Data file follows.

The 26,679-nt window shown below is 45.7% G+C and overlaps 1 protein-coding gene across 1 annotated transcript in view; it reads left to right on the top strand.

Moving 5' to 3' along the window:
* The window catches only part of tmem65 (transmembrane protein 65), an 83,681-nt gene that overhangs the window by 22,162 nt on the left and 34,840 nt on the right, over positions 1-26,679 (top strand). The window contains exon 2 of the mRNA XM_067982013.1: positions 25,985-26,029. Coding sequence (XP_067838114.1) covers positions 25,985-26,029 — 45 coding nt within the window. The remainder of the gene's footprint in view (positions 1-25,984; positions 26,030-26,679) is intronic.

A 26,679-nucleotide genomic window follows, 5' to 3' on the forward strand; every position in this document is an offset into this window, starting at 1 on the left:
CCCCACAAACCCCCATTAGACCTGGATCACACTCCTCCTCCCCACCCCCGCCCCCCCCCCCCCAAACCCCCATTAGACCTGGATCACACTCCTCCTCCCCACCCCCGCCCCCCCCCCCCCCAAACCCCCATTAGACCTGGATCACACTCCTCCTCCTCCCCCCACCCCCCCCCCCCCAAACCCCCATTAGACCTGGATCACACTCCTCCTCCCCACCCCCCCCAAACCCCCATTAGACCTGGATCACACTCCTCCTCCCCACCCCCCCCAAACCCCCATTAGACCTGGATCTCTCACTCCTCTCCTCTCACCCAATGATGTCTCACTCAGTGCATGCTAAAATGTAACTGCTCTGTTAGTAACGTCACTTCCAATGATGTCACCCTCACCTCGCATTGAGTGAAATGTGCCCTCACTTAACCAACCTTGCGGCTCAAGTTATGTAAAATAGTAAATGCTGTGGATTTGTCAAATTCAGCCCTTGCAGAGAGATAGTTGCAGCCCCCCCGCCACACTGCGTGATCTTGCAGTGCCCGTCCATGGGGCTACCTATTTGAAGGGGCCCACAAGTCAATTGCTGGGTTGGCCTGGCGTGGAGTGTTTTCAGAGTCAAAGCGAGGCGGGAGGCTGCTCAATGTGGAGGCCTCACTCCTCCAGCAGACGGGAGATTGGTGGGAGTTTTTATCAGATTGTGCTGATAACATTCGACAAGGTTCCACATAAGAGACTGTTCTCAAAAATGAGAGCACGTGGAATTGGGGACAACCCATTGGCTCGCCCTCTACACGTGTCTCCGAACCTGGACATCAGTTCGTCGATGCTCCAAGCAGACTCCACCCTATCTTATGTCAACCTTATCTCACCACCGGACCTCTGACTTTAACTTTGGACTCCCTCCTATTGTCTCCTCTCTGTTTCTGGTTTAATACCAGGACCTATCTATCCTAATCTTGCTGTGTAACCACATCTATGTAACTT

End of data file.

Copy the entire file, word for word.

The 26,679-nt window shown below is 45.7% G+C and overlaps 1 protein-coding gene across 1 annotated transcript in view; it reads left to right on the top strand.

Moving 5' to 3' along the window:
* The window catches only part of tmem65 (transmembrane protein 65), an 83,681-nt gene that overhangs the window by 22,162 nt on the left and 34,840 nt on the right, over positions 1-26,679 (top strand). The window contains exon 2 of the mRNA XM_067982013.1: positions 25,985-26,029. Coding sequence (XP_067838114.1) covers positions 25,985-26,029 — 45 coding nt within the window. The remainder of the gene's footprint in view (positions 1-25,984; positions 26,030-26,679) is intronic.

A 26,679-nucleotide genomic window follows, 5' to 3' on the forward strand; every position in this document is an offset into this window, starting at 1 on the left:
CCCCACAAACCCCCATTAGACCTGGATCACACTCCTCCTCCCCACCCCCGCCCCCCCCCCCCCAAACCCCCATTAGACCTGGATCACACTCCTCCTCCCCACCCCCGCCCCCCCCCCCCCCAAACCCCCATTAGACCTGGATCACACTCCTCCTCCTCCCCCCACCCCCCCCCCCCCAAACCCCCATTAGACCTGGATCACACTCCTCCTCCCCACCCCCCCCAAACCCCCATTAGACCTGGATCACACTCCTCCTCCCCACCCCCCCCAAACCCCCATTAGACCTGGATCTCTCACTCCTCTCCTCTCACCCAATGATGTCTCACTCAGTGCATGCTAAAATGTAACTGCTCTGTTAGTAACGTCACTTCCAATGATGTCACCCTCACCTCGCATTGAGTGAAATGTGCCCTCACTTAACCAACCTTGCGGCTCAAGTTATGTAAAATAGTAAATGCTGTGGATTTGTCAAATTCAGCCCTTGCAGAGAGATAGTTGCAGCCCCCCCGCCACACTGCGTGATCTTGCAGTGCCCGTCCATGGGGCTACCTATTTGAAGGGGCCCACAAGTCAATTGCTGGGTTGGCCTGGCGTGGAGTGTTTTCAGAGTCAAAGCGAGGCGGGAGGCTGCTCAATGTGGAGGCCTCACTCCTCCAGCAGACGGGAGATTGGTGGGAGTTTTTATCAGATTGTGCTGATAACATTCGACAAGGTTCCACATAAGAGACTGTTCTCAAAAATGAGAGCACGTGGAATTGGGGACAACCCATTGGCTCGCCCTCTACACGTGTCTCCGAACCTGGACATCAGTTCGTCGATGCTCCAAGCAGACTCCACCCTATCTTATGTCAACCTTATCTCACCACCGGACCTCTGACTTTAACTTTGGACTCCCTCCTATTGTCTCCTCTCTGTTTCTGGTTTAATACCAGGACCTATCTATCCTAATCTTGCTGTGTAACCACATCTATGTAACTT